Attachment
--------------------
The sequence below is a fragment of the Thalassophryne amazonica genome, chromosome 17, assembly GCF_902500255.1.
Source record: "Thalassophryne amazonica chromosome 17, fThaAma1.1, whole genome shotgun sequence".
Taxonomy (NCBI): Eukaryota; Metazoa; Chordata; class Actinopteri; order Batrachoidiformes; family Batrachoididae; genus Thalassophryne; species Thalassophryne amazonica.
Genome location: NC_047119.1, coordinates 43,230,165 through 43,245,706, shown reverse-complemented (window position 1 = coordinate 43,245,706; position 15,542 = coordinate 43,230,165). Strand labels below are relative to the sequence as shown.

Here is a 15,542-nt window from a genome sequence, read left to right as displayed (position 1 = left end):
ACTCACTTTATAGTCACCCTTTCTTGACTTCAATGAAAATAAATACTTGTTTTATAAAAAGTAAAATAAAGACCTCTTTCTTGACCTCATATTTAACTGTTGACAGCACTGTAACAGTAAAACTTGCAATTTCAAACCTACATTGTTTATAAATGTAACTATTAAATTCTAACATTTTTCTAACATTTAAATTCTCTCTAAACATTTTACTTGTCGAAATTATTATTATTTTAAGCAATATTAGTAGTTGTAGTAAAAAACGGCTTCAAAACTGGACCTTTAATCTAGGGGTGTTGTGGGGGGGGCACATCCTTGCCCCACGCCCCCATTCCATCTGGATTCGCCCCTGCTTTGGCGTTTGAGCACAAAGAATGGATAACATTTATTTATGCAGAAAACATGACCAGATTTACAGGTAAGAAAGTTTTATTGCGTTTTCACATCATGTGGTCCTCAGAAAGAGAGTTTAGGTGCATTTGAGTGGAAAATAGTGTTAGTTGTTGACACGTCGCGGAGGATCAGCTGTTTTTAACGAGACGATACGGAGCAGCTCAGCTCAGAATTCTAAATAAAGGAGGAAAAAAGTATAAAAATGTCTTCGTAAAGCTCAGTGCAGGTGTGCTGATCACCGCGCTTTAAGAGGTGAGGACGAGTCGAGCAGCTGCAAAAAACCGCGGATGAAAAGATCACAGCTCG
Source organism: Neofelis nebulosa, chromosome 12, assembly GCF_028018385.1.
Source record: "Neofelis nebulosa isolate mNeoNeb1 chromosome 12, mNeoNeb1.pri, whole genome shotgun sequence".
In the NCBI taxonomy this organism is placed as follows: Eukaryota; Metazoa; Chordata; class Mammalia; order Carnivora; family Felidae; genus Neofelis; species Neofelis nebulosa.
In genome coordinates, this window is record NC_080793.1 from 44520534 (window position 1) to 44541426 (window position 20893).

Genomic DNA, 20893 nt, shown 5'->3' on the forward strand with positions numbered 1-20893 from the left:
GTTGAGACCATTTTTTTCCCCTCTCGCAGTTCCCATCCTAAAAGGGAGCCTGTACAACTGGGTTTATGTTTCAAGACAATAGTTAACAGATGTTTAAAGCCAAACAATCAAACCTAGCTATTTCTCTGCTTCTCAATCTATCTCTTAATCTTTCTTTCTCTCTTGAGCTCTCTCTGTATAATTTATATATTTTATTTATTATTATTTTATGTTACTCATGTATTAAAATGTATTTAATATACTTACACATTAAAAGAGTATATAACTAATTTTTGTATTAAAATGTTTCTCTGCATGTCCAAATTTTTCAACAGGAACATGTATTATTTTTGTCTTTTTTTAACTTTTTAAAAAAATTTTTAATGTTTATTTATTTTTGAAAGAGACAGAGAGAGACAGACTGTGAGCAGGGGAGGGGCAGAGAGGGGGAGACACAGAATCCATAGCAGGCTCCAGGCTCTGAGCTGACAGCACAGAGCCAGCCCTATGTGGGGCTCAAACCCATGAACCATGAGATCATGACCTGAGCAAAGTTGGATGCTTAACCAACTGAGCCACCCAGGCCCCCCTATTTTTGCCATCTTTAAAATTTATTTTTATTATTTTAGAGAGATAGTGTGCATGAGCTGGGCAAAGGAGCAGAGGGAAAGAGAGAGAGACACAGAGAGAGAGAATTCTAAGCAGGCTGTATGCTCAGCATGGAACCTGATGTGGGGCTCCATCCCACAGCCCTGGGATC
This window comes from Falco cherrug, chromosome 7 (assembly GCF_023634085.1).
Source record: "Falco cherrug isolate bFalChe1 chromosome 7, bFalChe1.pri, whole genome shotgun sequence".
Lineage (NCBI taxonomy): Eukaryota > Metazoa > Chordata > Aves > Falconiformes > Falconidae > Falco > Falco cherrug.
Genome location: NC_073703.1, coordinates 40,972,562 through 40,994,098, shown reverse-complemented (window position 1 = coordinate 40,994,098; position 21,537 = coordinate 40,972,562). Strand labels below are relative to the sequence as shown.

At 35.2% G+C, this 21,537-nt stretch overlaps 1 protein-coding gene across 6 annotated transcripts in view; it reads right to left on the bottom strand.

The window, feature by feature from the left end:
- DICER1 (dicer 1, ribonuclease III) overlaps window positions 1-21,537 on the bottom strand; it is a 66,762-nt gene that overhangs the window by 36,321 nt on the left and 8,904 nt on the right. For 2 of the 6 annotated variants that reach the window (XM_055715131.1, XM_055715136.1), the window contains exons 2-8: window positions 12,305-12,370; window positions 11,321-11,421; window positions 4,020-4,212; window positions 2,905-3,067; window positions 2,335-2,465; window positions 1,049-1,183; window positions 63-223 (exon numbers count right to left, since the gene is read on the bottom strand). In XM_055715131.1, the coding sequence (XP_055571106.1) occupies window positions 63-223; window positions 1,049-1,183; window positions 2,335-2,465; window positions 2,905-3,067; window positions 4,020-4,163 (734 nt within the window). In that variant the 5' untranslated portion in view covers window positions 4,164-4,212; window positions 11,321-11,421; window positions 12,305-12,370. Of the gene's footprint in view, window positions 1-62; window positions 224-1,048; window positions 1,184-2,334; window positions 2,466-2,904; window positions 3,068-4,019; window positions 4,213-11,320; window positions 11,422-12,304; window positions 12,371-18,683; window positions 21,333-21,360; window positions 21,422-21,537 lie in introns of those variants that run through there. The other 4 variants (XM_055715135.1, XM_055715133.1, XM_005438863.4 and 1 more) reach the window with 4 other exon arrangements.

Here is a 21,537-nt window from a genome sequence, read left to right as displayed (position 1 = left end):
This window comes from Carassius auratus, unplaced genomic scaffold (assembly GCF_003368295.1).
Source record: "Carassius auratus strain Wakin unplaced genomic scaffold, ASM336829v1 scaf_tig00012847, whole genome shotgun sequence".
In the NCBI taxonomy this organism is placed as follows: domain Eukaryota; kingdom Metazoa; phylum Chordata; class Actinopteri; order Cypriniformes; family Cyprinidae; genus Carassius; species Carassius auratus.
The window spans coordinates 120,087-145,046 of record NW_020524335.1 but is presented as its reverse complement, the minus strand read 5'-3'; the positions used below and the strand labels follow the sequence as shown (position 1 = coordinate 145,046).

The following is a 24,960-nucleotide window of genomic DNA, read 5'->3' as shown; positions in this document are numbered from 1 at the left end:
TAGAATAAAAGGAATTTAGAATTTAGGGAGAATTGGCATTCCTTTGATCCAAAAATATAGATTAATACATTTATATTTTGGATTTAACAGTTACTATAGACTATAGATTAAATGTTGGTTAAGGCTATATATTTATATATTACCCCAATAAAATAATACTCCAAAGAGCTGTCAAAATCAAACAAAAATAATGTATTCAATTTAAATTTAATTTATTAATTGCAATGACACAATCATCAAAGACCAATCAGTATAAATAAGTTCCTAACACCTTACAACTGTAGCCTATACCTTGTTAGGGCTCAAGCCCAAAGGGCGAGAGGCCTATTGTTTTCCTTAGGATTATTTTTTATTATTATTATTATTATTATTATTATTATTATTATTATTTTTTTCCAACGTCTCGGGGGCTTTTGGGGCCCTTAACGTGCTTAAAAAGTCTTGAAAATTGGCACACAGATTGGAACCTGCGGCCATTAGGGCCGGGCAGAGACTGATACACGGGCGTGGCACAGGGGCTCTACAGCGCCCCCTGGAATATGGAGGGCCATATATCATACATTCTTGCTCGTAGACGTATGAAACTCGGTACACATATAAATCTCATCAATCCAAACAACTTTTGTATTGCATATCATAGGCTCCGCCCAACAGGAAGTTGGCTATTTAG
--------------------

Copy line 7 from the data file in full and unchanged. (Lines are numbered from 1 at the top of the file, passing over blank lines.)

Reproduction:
Source organism: Neofelis nebulosa, chromosome 12, assembly GCF_028018385.1.